Prions and the prion disorders

Prions and the prion disorders One of us remembers sitting in a high school biology class in 1977 being taught about scrapie, a naturally occurring disorder of sheep. The teacher had no particular interest in agriculture, but was pointing out some peculiar characteristics of this disease as a biological curiosity on a wet Friday afternoon. The prion disorders captured the imagination of a range of biologists (including that teacher) well before the epidemic of bovine spongiform encephalopathy (BSE) and the appearance of a new variant of the human prion disease, Creutzfeldt Jakob disease (CJD), in the UK, because of their extraordinary biology and the unique properties of the infectious agent. We review the results of studies leading to a convergence of evidence that the causative infectious agent, the `prion', is devoid of nucleic acid and is composed of an abnormal isoform of a host-encoded protein, the prion protein (PrP). http://www.deepdyve.com/assets/images/DeepDyve-Logo-lg.png Mammalian Genome Springer Journals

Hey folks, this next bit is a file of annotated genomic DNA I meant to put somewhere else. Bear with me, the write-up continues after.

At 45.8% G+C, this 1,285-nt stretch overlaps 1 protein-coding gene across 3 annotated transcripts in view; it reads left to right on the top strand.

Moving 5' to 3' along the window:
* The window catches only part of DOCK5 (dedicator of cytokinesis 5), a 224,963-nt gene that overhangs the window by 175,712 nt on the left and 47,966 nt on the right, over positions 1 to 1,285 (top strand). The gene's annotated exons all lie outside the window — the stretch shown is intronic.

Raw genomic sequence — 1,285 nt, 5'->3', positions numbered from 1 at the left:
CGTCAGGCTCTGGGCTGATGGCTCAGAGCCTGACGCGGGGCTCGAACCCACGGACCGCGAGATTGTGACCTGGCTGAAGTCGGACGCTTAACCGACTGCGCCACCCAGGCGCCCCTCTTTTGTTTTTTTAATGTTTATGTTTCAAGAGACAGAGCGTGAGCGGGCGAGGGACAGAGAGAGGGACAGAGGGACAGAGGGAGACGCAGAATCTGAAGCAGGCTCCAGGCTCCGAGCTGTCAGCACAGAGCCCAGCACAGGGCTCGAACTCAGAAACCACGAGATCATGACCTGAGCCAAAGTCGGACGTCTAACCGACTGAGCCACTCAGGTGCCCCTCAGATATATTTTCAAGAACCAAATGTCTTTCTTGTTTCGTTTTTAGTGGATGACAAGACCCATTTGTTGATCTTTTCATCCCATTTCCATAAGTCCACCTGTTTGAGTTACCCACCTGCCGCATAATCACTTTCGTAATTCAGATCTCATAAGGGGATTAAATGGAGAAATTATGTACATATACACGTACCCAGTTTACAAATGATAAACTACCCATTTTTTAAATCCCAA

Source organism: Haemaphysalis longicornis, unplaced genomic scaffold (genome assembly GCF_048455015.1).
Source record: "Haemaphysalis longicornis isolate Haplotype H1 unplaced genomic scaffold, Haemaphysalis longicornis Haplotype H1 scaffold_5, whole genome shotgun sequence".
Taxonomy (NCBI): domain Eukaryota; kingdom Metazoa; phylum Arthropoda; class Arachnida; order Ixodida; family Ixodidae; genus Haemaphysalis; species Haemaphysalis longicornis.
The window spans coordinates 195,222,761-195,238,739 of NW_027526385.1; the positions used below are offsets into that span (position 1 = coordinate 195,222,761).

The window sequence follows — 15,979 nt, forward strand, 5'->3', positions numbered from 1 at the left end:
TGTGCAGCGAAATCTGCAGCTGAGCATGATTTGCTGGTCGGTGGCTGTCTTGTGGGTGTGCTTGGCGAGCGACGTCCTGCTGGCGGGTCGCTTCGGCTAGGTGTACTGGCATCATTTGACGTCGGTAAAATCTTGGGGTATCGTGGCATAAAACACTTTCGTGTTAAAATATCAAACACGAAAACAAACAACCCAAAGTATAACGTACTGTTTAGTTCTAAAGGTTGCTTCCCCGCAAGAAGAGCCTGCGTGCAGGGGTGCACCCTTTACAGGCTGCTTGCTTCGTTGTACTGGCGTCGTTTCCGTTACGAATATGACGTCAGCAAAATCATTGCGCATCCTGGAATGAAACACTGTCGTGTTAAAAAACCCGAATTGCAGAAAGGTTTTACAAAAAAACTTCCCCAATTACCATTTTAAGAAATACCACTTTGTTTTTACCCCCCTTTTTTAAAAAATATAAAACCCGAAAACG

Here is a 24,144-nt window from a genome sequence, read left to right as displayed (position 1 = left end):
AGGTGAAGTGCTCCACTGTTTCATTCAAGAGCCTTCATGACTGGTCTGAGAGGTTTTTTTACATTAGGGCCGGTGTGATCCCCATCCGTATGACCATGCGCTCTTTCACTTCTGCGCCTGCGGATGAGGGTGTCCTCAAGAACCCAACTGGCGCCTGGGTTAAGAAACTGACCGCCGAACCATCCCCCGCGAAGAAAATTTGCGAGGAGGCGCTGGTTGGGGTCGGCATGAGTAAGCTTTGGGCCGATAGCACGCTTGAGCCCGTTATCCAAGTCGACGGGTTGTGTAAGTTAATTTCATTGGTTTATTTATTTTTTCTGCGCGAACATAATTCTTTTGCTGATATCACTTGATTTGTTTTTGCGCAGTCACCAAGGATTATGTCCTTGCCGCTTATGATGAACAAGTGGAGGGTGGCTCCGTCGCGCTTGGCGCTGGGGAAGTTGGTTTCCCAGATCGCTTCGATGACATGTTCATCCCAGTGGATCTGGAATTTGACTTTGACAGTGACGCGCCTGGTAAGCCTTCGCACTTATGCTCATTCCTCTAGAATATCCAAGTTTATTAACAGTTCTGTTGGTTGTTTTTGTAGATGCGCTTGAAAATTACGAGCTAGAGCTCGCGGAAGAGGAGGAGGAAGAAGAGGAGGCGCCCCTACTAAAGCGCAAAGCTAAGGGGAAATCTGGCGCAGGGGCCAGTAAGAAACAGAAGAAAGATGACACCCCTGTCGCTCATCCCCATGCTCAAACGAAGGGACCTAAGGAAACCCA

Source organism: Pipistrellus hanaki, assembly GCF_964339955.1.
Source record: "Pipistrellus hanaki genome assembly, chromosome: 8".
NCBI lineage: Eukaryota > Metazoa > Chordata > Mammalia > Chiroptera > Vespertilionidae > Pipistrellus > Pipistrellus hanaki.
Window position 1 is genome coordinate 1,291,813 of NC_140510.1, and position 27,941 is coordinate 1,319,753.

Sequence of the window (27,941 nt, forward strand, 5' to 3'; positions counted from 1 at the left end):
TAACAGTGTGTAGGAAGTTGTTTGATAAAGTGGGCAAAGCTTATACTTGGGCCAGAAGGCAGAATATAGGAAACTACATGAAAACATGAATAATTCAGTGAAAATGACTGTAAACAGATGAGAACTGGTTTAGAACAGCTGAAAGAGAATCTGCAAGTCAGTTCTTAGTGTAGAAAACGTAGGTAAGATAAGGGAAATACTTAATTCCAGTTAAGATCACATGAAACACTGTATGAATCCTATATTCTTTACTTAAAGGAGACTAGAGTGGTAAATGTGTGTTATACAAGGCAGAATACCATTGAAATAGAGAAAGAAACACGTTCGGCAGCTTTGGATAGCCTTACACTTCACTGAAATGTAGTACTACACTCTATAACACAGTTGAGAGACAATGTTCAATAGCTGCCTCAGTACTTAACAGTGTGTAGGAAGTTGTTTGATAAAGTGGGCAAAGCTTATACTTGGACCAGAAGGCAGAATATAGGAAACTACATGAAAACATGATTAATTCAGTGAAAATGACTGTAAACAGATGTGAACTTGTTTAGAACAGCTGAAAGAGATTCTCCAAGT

Prions and the prion disorders

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Publisher
Springer-Verlag
Copyright
Copyright © 1998 by Springer-Verlag New York Inc.
Subject
Life Sciences; Cell Biology; Animal Genetics and Genomics; Human Genetics
ISSN
0938-8990
eISSN
1432-1777
D.O.I.
10.1007/s003359900807
Publisher site
See Article on Publisher Site

Abstract

One of us remembers sitting in a high school biology class in 1977 being taught about scrapie, a naturally occurring disorder of sheep. The teacher had no particular interest in agriculture, but was pointing out some peculiar characteristics of this disease as a biological curiosity on a wet Friday afternoon. The prion disorders captured the imagination of a range of biologists (including that teacher) well before the epidemic of bovine spongiform encephalopathy (BSE) and the appearance of a new variant of the human prion disease, Creutzfeldt Jakob disease (CJD), in the UK, because of their extraordinary biology and the unique properties of the infectious agent. We review the results of studies leading to a convergence of evidence that the causative infectious agent, the `prion', is devoid of nucleic acid and is composed of an abnormal isoform of a host-encoded protein, the prion protein (PrP).

Journal

Mammalian GenomeSpringer Journals

Published: Jul 1, 1998

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